Dahlias are some of the most magnificent flowers to grow, and they make incredible cut flowers too. With hundreds of species, dahlias work in any garden from the country house to the formal English garden. “Dahlias come in almost every color of the rainbow, come in an incredible variety of shapes and sizes, and produce plenty of flowers and bulbs,” says Erin Benzakein, author of Discovering Dahlias and flower grower and co-owner of Floret Flower Farm. “Due to the spectacular variety of this flower, there is something for every garden space and personal style.”
Here’s what you need to know in order to grow these gorgeous flowers.
What type of dahlias should I grow?
With so much variety, from large plate plates to tiny pom-poms, it can be difficult to pick just one type! But if you’re a newbie, stick with the spherical strains that are easy to grow. “Cornel”, “Crichton Honey”, “Jomanda”, and “Snoho Doris” are all good choices for beginners.
How do I plant dahlias?
Find a spot in full sun, equivalent to 6 or more hours of direct sunlight per day. They do not tolerate the cold and therefore plant when the danger of frost has passed. Plant in rows, raised beds or in areas of your garden that have a few feet of space for the plants to spread out. They can be grown from seeds or from tubers that look like sweet potatoes. Seeds are inexpensive and require more patience, but they are a great way to add dahlias to your garden at a low cost.
Floret Farm discovers dahlias
Dahlias need good soil. So before planting, get a soil test from your local university co-op extension service (find yours here) to find out what your soil may be missing. The results will tell you what types of changes you should add, such as: B. bone meal or lime, and in what amount. Spread at least 2 to 3 inches of compost on your beds, then sprinkle an all-purpose fertilizer over them and work into the soil with a shovel or pitchfork.
Next, dig a hole or trench about 4 to 6 inches deep and place each tuber with the eye up. Each tuber looks different, but generally has a plump body, a thinner neck, and an eye at the top where the sprout forms. The eye looks like a small bump, and it is sometimes easy for beginners to miss it. Do your best, but don’t worry if you can’t find out! If you accidentally plant with lowered eyes, your dahlia will likely sprout, although it may take a little longer.
Many types of dahlias will get heavy and will try to tip over. So put stakes in the ground early so you don’t disturb the roots later. Use string to tie dahlias to the stakes every foot or so, Benzakein says.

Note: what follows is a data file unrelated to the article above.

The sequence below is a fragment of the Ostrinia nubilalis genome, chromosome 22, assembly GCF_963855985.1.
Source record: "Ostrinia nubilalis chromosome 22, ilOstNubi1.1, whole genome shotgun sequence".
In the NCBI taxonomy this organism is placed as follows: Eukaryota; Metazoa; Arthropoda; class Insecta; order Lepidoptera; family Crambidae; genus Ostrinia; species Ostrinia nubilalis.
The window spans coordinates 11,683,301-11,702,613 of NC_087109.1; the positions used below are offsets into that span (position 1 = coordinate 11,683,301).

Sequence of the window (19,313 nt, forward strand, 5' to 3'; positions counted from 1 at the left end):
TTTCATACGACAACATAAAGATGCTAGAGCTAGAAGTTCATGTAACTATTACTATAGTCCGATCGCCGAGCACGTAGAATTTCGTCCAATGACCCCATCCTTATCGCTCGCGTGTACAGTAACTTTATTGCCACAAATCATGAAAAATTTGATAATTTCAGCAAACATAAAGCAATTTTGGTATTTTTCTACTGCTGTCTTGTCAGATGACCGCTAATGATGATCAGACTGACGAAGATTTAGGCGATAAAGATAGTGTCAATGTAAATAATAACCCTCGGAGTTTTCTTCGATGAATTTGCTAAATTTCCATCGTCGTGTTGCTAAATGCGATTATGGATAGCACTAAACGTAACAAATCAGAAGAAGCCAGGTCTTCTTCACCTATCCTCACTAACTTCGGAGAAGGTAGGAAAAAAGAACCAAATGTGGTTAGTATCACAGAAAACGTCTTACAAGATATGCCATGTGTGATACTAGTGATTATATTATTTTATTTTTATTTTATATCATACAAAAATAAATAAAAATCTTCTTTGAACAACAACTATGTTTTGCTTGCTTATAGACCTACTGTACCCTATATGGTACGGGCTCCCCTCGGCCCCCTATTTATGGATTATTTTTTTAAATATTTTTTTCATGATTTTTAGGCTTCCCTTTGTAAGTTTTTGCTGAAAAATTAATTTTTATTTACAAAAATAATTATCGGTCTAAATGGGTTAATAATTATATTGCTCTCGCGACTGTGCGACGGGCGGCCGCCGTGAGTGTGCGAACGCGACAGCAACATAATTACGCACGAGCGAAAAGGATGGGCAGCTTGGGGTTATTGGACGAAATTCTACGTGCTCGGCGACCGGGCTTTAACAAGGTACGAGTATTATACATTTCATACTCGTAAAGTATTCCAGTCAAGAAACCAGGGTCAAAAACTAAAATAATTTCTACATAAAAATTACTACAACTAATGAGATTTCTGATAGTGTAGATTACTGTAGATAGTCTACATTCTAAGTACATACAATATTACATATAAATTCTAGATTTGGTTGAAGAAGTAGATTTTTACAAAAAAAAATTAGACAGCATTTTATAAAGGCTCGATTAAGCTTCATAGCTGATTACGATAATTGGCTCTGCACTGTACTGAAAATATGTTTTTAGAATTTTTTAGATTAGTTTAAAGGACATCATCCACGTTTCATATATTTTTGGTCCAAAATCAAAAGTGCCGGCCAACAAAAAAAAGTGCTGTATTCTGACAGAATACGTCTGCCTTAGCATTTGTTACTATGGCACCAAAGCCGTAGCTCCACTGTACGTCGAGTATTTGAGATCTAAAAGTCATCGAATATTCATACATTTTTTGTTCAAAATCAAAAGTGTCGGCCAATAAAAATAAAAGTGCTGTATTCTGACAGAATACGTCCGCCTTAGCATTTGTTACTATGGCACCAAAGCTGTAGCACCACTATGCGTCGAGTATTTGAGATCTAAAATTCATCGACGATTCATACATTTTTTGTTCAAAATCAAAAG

Do not water dahlias immediately after planting.
After planting the tubers, wait about a month after planting for the first green shoots to appear. If you water before sprouts appear, the tuber may rot, Benzakein says. Don’t worry if it rains, but don’t water alone. It is a good idea to mulch young plants as well to prevent weeds and conserve moisture. Once they take off, water them well once a week or more often if it’s very hot or your soil dries out quickly. A drinking hose is a good option.
Can you plant dahlias in pots?
Yes! Dahlias can be planted in large pots or containers that are at least a foot deep and 2 feet wide. This is a good choice if you don’t have a garden or terrible soil. Don’t forget that pots need more DC as they dry out faster, especially in summer heat. Container plants must also be fertilized monthly with a balanced liquid fertilizer. Be sure to choose strains no taller than 3 feet so they don’t tip over, Benzakein says.
Push back your dahlias to encourage strong, sturdy stems.
Dahlias will grow well on their own. But clamping back stimulates the plants to grow more branches and produce tons more flowers! It’s not as scary as it sounds: if plants are about 8 to 12 inches tall, use sharp scissors to cut off the top few inches of the plant just above a set of leaves.
Can I cut my dahlias for bouquets?
Absolutely! That’s part of the joy of growing these beauties. Dahlias will no longer open after being cut. So choose the ones that are mostly open but don’t fade or look papery. Trim them during the coolest part of the day when the plants are most hydrated. Immediately after cutting, put them in a bucket of water or a vase. Remove the lower leaves so none are submerged.
Do I have to dig up my dahlias?
In USDA zones 8A or higher, you can leave tubers in the ground through the winter. Cut off the dead leaves and isolate them with mulch or straw. Pull the mulch away from the plant in spring.
In cold climates, you’ll need to dig up dahlia tubers after a hard frost. Wait about two weeks after freezing for the skin to harden on the tubers, Benzakein says. Remove the stakes, cut the dead plant material to the ground, and loosen the area around the tubers with a pitchfork. Dig around the plant about a foot away.
Using your pitchfork, carefully lift the tubers out of the ground, shaking off any excess dirt, and gently placing them on the ground. Attention! You are fragile. Now divide your tubers with a sharp knife so that the best flowers and more tubers will expand your flower garden or pass them on to friends. Then keep in a cool, dark place until next spring.
Types of dahlias for your garden
“Colorful Investment” Dahlia Tubers
‘Cornel Bronze’ dahlia bulbs
‘Fire Pot’ dahlia bulbs
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